Thousands of motor vehicles are damaged in traffic accidents every day. Although some of these vehicles are beyond repair, others can be made to look and drive like new. Automotive body repairers straighten bent bodies, remove dents, and replace crumpled parts that cannot be fixed. They repair all types of vehicles, but work mostly on cars and small trucks, although some work on large trucks, buses, or tractor-trailers.
Automotive body repairers use special equipment to restore damaged metal frames and body sections. Repairers chain or clamp frames and sections to alignment machines that use hydraulic pressure to align damaged components. “Unibody” vehicles—designs built without frames—must be restored to precise factory specifications for the vehicle to operate correctly. To do so, repairers use benchmark systems to make accurate measurements of how much each section is out of alignment and hydraulic machinery to return the vehicle to its original shape.
Body repairers remove badly damaged sections of body panels with a pneumatic metal-cutting gun or by other means and weld in replacement sections. Repairers pull out less serious dents with a hydraulic jack or hand prying bar or knock them out with handtools or pneumatic hammers. They smooth out small dents and creases in the metal by holding a small anvil against one side of the damaged area while hammering the opposite side. Repairers also remove very small pits and dimples with pick hammers and punches in a process called metal finishing.
Body repairers also repair or replace the plastic body parts that are increasingly being used on new-model vehicles. They remove damaged panels and identify the type and properties of the plastic used on the vehicle. With most types of plastic, repairers can apply heat from a hot-air welding gun or by immersion in hot water and press the softened panel back into its original shape by hand. They replace plastic parts that are badly damaged or very difficult to repair.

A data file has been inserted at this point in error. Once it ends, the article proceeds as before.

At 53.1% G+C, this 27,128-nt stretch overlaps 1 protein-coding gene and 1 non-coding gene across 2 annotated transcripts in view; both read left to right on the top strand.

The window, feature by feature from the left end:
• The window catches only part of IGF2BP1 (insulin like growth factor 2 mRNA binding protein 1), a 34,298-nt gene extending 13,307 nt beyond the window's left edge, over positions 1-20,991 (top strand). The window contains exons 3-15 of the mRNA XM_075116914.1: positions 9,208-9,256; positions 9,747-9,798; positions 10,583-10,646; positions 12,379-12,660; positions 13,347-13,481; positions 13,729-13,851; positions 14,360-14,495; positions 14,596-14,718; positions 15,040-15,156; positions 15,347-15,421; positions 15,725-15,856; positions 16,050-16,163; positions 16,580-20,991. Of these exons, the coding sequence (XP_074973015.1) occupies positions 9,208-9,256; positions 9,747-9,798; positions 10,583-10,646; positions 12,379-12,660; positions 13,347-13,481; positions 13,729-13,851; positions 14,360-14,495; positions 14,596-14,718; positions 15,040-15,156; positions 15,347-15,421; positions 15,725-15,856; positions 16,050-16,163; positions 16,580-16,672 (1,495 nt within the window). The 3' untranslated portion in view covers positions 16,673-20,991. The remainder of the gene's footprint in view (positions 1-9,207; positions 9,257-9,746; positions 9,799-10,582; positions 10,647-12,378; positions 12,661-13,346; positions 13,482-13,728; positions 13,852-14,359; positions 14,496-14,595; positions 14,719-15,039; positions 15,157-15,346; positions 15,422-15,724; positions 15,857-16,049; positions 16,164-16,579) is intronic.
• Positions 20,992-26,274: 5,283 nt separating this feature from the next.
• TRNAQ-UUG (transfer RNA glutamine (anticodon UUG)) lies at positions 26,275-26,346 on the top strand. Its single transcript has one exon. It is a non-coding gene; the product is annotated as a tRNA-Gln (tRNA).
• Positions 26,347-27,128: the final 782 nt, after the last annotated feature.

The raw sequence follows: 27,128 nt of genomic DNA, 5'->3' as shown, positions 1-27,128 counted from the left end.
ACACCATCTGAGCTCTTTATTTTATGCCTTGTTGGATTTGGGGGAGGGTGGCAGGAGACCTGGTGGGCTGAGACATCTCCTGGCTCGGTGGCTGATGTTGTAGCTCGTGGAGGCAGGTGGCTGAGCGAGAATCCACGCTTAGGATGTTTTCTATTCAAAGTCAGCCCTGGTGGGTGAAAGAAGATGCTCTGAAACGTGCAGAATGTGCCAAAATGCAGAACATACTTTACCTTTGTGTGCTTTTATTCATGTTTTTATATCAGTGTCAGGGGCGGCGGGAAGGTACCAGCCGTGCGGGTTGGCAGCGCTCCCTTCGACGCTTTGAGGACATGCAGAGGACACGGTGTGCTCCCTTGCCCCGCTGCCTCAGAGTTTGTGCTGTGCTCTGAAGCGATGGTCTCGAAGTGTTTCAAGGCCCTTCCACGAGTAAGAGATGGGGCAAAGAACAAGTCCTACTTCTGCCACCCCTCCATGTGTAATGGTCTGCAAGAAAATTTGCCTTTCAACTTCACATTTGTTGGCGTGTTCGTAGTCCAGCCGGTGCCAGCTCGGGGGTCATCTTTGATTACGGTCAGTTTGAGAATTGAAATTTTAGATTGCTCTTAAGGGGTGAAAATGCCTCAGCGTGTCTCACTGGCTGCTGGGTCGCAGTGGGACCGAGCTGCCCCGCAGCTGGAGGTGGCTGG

Body repairers use plastic or solder to fill small dents that cannot be worked out of the plastic or metal panel. On metal panels, they file or grind the hardened filler to the original shape and clean the surface with a media blaster before painting. In many shops, automotive painters do the painting. (These workers are discussed in the Handbook statement on painting and coating workers, except construction and maintenance
.) In small shops, workers often do both body repairing and painting. A few body repairers specialize in repairing fiberglass car bodies.
The advent of assembly-line repairs in large shops enables the establishment to move away from the one-vehicle, one-repairer method to a team approach and allows body repairers to specialize in one type of repair, such as straightening frames or repairing doors and fenders. Some body repairers specialize in installing and repairing glass in automobiles and other vehicles. Automotive glass installers and repairers remove broken, cracked, or pitted windshields and window glass. Glass installers apply a moisture-proofing compound along the edges of the glass, place the glass in the vehicle, and install rubber strips around the sides of the windshield or window to make it secure and weatherproof.
Body repair work has variety and challenges: each damaged vehicle presents a different problem. Using their broad knowledge of automotive construction and repair techniques, repairers must develop appropriate methods for each job. They usually work alone, with only general directions from supervisors. In some shops, helpers or apprentices assist experienced repairers.